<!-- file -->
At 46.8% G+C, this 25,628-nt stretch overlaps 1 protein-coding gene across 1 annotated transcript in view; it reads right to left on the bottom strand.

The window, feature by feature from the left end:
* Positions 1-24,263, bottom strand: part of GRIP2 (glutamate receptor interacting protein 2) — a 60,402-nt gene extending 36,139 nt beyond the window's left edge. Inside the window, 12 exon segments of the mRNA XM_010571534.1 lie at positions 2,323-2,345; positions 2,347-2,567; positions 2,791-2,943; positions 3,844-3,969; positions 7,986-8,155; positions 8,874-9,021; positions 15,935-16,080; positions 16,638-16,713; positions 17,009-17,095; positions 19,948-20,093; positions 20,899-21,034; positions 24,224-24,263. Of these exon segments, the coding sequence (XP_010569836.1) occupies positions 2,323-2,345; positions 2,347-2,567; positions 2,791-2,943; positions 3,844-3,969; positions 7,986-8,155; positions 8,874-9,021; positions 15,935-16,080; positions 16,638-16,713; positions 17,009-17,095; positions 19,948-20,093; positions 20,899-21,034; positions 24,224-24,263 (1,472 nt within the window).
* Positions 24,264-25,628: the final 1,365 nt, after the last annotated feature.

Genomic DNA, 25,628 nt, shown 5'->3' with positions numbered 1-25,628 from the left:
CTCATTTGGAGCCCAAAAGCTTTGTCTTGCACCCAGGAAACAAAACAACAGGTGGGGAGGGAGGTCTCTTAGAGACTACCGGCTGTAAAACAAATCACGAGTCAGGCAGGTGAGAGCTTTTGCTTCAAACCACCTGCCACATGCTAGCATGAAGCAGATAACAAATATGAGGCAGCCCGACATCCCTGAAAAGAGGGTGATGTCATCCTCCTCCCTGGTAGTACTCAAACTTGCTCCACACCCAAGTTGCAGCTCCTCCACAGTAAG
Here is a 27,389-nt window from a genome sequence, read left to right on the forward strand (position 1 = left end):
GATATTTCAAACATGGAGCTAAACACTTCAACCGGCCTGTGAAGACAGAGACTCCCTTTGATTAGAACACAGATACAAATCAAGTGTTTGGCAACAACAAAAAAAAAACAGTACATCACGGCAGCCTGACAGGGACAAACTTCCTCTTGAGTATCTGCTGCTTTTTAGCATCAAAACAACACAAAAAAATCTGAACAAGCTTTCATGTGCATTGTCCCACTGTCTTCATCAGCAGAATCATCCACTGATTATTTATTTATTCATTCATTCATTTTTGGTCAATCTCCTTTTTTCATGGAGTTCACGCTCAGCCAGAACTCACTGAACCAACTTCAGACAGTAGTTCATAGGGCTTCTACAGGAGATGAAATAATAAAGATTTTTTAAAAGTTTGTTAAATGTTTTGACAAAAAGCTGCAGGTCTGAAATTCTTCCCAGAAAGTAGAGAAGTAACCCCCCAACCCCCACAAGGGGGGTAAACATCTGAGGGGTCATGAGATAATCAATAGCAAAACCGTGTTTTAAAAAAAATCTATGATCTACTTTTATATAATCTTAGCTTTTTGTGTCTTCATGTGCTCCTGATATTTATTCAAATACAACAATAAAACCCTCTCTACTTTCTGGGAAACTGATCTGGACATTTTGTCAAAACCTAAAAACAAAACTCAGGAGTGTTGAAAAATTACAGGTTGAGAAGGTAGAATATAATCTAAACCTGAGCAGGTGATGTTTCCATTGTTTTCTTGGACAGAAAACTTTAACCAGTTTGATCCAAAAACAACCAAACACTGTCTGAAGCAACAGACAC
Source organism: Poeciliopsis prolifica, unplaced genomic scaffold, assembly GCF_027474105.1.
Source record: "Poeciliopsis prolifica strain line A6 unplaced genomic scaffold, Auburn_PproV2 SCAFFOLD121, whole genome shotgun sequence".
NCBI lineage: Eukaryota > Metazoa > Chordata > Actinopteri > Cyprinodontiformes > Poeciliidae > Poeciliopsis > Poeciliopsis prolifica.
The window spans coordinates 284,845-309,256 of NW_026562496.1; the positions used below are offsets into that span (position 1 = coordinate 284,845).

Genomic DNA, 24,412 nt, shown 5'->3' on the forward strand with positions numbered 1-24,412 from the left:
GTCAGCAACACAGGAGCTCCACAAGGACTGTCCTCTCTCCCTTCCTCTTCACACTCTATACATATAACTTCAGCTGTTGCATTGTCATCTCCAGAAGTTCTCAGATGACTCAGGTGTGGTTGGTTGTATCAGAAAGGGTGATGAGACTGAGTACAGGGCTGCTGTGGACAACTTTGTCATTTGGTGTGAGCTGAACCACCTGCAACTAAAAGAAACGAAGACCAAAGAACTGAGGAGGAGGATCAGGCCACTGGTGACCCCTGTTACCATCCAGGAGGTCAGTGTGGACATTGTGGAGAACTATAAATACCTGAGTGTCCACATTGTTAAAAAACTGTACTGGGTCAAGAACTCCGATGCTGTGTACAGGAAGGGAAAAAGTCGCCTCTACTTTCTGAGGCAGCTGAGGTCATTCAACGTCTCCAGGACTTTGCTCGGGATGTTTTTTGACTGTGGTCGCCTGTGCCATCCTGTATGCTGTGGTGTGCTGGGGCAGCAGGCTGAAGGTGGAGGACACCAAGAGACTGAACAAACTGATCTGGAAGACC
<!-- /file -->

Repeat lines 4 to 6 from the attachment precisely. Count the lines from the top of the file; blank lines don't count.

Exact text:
* Positions 24,264-25,628: the final 1,365 nt, after the last annotated feature.

Genomic DNA, 25,628 nt, shown 5'->3' with positions numbered 1-25,628 from the left:
CTCATTTGGAGCCCAAAAGCTTTGTCTTGCACCCAGGAAACAAAACAACAGGTGGGGAGGGAGGTCTCTTAGAGACTACCGGCTGTAAAACAAATCACGAGTCAGGCAGGTGAGAGCTTTTGCTTCAAACCACCTGCCACATGCTAGCATGAAGCAGATAACAAATATGAGGCAGCCCGACATCCCTGAAAAGAGGGTGATGTCATCCTCCTCCCTGGTAGTACTCAAACTTGCTCCACACCCAAGTTGCAGCTCCTCCACAGTAAG